Transcriptional activation of p21Waf1 contributes to suppression of HR by p53 in response to replication arrest induced by camptothecin
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Larisa Y. Romanova1,2, Frederick Mushinski1,* and Alexander L. Kovalchuk2
1The Laboratory of Cancer Biology and Genetics, Center for Cancer Research, National Cancer Institute, NIH, Bethesda, Maryland, USA
2The Virology and Cellular Immunology Section, Laboratory of Immunogenetics, National Institute of Allergy and Infectious Diseases, NIH, Rockville, Maryland, USA
Alexander L. Kovalchuk, email: firstname.lastname@example.org
Keywords: RPA phosphorylation; p53; transcriptional activation; homologous recombination
Received: January 24, 2018 Accepted: March 21, 2018 Published: May 22, 2018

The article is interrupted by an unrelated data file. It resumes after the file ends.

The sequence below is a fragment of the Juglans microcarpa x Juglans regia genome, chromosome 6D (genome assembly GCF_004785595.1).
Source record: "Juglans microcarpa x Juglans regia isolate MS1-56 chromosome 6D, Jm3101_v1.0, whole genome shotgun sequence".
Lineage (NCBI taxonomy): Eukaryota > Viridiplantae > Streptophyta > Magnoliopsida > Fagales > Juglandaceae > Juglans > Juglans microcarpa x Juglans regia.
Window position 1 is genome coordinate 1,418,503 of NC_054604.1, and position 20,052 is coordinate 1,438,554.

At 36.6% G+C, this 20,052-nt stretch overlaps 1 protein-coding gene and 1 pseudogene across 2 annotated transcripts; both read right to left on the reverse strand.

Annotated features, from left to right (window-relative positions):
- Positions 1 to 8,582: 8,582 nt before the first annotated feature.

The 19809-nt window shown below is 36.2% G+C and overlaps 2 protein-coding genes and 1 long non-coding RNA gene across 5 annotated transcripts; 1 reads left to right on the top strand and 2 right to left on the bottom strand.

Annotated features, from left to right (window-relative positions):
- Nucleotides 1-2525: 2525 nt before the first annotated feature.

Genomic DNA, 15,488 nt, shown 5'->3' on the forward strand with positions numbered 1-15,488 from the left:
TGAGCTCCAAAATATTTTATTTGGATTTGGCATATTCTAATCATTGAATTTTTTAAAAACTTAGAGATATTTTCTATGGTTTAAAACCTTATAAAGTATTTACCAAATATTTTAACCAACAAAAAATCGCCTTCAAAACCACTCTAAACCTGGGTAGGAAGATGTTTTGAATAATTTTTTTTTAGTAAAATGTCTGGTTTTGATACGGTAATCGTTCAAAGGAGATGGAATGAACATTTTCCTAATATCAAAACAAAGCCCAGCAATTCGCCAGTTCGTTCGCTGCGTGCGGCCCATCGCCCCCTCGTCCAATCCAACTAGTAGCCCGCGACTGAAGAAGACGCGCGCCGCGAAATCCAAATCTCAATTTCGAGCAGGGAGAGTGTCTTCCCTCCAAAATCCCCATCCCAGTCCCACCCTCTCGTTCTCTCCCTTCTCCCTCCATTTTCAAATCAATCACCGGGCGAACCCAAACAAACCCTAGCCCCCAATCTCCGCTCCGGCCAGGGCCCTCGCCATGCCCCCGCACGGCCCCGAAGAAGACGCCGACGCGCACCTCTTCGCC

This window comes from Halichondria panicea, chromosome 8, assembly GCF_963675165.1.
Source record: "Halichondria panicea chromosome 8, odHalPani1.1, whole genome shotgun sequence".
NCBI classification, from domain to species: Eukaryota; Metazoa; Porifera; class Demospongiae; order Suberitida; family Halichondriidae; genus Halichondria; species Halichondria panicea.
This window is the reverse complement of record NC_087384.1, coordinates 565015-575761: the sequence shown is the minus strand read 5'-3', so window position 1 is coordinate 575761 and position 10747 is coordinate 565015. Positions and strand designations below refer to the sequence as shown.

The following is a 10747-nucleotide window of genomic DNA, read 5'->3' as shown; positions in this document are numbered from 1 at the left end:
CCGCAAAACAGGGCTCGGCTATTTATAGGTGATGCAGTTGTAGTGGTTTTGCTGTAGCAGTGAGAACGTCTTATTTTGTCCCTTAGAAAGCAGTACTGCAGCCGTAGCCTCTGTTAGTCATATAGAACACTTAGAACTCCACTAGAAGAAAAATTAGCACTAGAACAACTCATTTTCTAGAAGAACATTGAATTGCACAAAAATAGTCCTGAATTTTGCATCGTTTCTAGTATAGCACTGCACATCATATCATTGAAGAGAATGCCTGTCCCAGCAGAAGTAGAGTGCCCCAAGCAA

The inhibitory effect of p53 on homologous recombination (HR) is exerted through sequestration of replication protein A (RPA). Release of the p53/RPA complex in response to replication stress is crucially dependent on the phosphorylation status of both proteins and is required for efficient DNA repair by HR. Phosphorylation of RPA within its RPA2 subunit by cyclin-dependent kinases (CDK) is an early event in the replication stress response. Here we investigated the role of transcriptional activation of the p53 downstream target, p21Waf1, on RPA2 phosphorylation, the stability of the p53/RPA complex and HR in cells undergoing replication arrest induced by camptothecin (CPT). We show that in CPT-treated cells, activation of p53 and p21Waf1 impedes RPA2 phosphorylation, while their depletion by siRNA stimulates it. The p53/RPA complex is more stable in wild-type cells than in cells depleted of p21Waf1. We used nocodazole-synchronized cells treated with CPT at the entrance to S phase to assess rates of HR. Regardless of their p53 or p21Waf1 status, the cells proceed through S phase at a similar rate and enter G2. While HR is low in wild-type cells and high in p53-depleted cells, only partial inhibition of HR is observed in the p21Waf1-depleted cells. This correlates with the extent of RPA sequestration by p53. Thus, in CPT-treated cells, p53-induced transcriptional activation of p21Waf1 regulates RPA2 phosphorylation, the stability of the p53/RPA complex and HR.
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